According to Linkedin, it’s my 14th year as a freelancer. Actually, I just started (back) as full time freelancer 12 years ago.
Some things don’t change much. These days, me and my spouse keep forgetting this and that. We simply enjoy our time, what we do, or perhaps, like what I read recently, our brains contain some unnecessary stuffs. Calendars and clocks are within reach, but I still wake up in the morning asking myself, “What day is it?” and forget again a few hours later.
How often do we go out, say downtown? During these heavy rains, possibility of getting stuck in worse traffic jam and flood is way higher. Lately I let my husband go alone to run some errands, it’s quicker and safer. Honestly, cheaper too.
Am I still being offered to work full time? Let me think. Last time was… four years ago, a relative informed me of some job opening. All I can say, it’s not even in my dream. Ever. She asked, “How old are you now? 27?” I took it as compliment, but replied, “I’m soo older than that.” Last week, a niece of ours also asked for the first time, why I don’t work as in house editor.
Talking about our niece, I just got a new lesson as aunty: parenting doesn’t stop only because the kids are graduated from college. Being young adults, they need friends in family. Not only someone to look up to, but to talk to comfortably and with whom they can be themselves. No matter how ridiculous their questions might be. No matter how surprising. I thought my nieces and nephews pay no heed to whatever we do now, but staying with us during a week, she proved me wrong.
Luckily, I was not doing anything related to “adult” books. I didn’t have to hide any material as always. But my niece put away her books and sat nicely right beside me, staring at my large monitor. I said, “You make me nervous.” She replied, “I try to read it, but you’re just too fast changing pages and scrolling.” All I could do was laugh. One day before going home, she said, “Tante, you must have trouble concentrating cause I keep talking. You don’t turn on your laptop as usual. But it’s okay, right, me here to entertain you?” I told her, what I was doing that day was totally manual. Reading print out corrections, photocopying, and so on. That’s just what happens when you run your own “office”.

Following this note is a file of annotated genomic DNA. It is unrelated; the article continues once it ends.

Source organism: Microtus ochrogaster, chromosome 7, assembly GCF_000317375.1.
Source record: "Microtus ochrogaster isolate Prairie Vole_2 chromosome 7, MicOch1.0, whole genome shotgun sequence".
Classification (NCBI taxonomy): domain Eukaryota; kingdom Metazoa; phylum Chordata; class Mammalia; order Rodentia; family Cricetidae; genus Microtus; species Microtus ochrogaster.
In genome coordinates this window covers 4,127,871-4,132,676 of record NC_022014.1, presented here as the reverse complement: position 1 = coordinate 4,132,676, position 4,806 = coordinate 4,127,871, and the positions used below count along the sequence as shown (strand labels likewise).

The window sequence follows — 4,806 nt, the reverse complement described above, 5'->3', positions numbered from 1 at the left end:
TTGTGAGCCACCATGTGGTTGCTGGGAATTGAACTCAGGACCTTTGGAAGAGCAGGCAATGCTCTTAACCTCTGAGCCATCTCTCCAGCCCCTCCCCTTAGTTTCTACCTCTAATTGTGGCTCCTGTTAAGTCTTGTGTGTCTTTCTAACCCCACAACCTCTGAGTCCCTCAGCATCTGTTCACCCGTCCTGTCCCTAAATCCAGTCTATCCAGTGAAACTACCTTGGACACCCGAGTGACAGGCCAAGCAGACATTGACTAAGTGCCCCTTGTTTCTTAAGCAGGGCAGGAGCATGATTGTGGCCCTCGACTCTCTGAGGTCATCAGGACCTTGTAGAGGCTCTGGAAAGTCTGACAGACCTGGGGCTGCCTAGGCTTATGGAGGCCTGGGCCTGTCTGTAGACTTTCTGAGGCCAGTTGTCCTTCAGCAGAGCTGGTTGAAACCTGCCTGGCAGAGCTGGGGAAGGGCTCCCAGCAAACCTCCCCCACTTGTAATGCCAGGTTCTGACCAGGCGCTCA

It crossed my mind, though, to ask her for help. But she claimed of being very slow to type.
Other than that, I figured out some advice from a colleague. She said, many things online are truly virtual. For example, I used to be a bit disappointed to find almost no review, but it turned out that the book I’ve edited was well accepted outside. Outside means in real world. Publisher’s sale report talks a lot.
Almost unconsciously I learned new things this very year and found it amusingly refreshing. Even Mas Agus changed some ways to do his job, which is getting harder year to year I presume. Again I learn from him not to torturing myself physically and mentally, learn to listen to no matter how biting his words might be, like a dialogue below:
R: This one is terribly hard, but I’m not surrendering. Another offer like this, I’ll still go.
A: You are workaholic, don’t you know that?
Moral lesson 1: Be ready for the answer, if you talk to someone. Or ask.
Moral lesson 2: Sometimes your loved ones know you better than yourself. In my case.
Last but not least, quitting Grammar Nazi habit is evidently healthy for my family life. Nieces and nephews’ playful jokes of their fear to have an annoying dictionary-guided-aunt don’t make me proud, though I’m still like Inkheart‘s Eleanor whenever any kids around my worthy books. I learned it hard way, by having a relative with lethologica. Mas Agus needs to know for sure that he’s not married to a human auto-correct, too. I let my friends and acquaintances edit my words even in chatroom, but it’s so glad not to do it myself (I almost wrote soulagée, it’s much bigger a word).